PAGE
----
The IJM invites churches to dedicate Sunday 24 September as Freedom Sunday, and Wednesday 18 October is UK Anti-Slavery Day. This was established by an Act of 2010 as “a national day to raise awareness of the need to eradicate all forms of slavery, human trafficking and exploitation”. “Government, local authorities, companies, charities and individuals [are encouraged] to do what they can to address the problem.” What can we do to set the captives free?
In his final speech as Archbishop of Canterbury, Rowan Williams said that the task of the church is to preach ‘with a Bible in one hand and a newspaper in the other’. So taking him at his word, I am going to interweave what we find in today’s Bible readings with what we have seen in this week’s newspapers.
So let’s see what happens:
Abraham looked up and saw three needy strangers standing nearby. “Quick,” he said to his wife, “get three bags of the finest flour and bake some bread.” Then he ran to the herd and selected a choice, tender calf, had it cooked and served it to the strangers. (Genesis 18)
A soup kitchen has spontaneously popped up in the heart of the Borough of Kensington to feed all those who have lost everything in the Grenfell Tower fire. Countless people have come from near and far bringing clothing, shoes, bedding, offering a bed for the night, toys for the kids, a listening ear or a shoulder to cry on.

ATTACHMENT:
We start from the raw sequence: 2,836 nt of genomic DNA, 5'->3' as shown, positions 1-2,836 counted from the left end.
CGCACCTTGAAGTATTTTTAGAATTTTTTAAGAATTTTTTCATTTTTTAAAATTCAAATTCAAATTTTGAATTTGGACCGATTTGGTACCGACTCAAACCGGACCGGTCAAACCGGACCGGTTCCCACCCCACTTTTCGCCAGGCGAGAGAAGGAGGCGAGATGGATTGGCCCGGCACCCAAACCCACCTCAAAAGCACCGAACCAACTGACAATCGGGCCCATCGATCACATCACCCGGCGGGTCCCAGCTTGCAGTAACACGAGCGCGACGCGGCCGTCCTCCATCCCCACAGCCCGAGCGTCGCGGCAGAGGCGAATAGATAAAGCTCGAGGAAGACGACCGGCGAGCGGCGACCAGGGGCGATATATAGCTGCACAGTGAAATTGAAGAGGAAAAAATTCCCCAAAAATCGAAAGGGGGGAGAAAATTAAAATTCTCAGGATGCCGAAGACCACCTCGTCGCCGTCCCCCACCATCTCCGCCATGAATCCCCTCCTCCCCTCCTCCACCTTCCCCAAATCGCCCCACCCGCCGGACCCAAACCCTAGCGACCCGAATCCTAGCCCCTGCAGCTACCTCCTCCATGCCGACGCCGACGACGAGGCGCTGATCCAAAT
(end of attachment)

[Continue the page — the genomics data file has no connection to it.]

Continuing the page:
Suffering produces perseverance; perseverance produces character; and character produces hope. (Romans 5:3b–4)
People of every tribe and nation, race and language are pulling together and putting their differences aside to bring good out of the most awful adversity. The word on the street is of new life rising up from the ashes.
When Jesus saw the crowds, he had compassion on them, because they were harassed and helpless, lost like sheep without a shepherd.
The tensions that have built up between Muslims and ordinary Londoners has given way to common expressions of humanity.
These are the people Jesus called as apostles: Simon, Andrew; James and his brother John; Philip and Bartholomew; Thomas and Matthew the tax collector; James and Thaddaeus; Simon the Zealot and Judas Iscariot.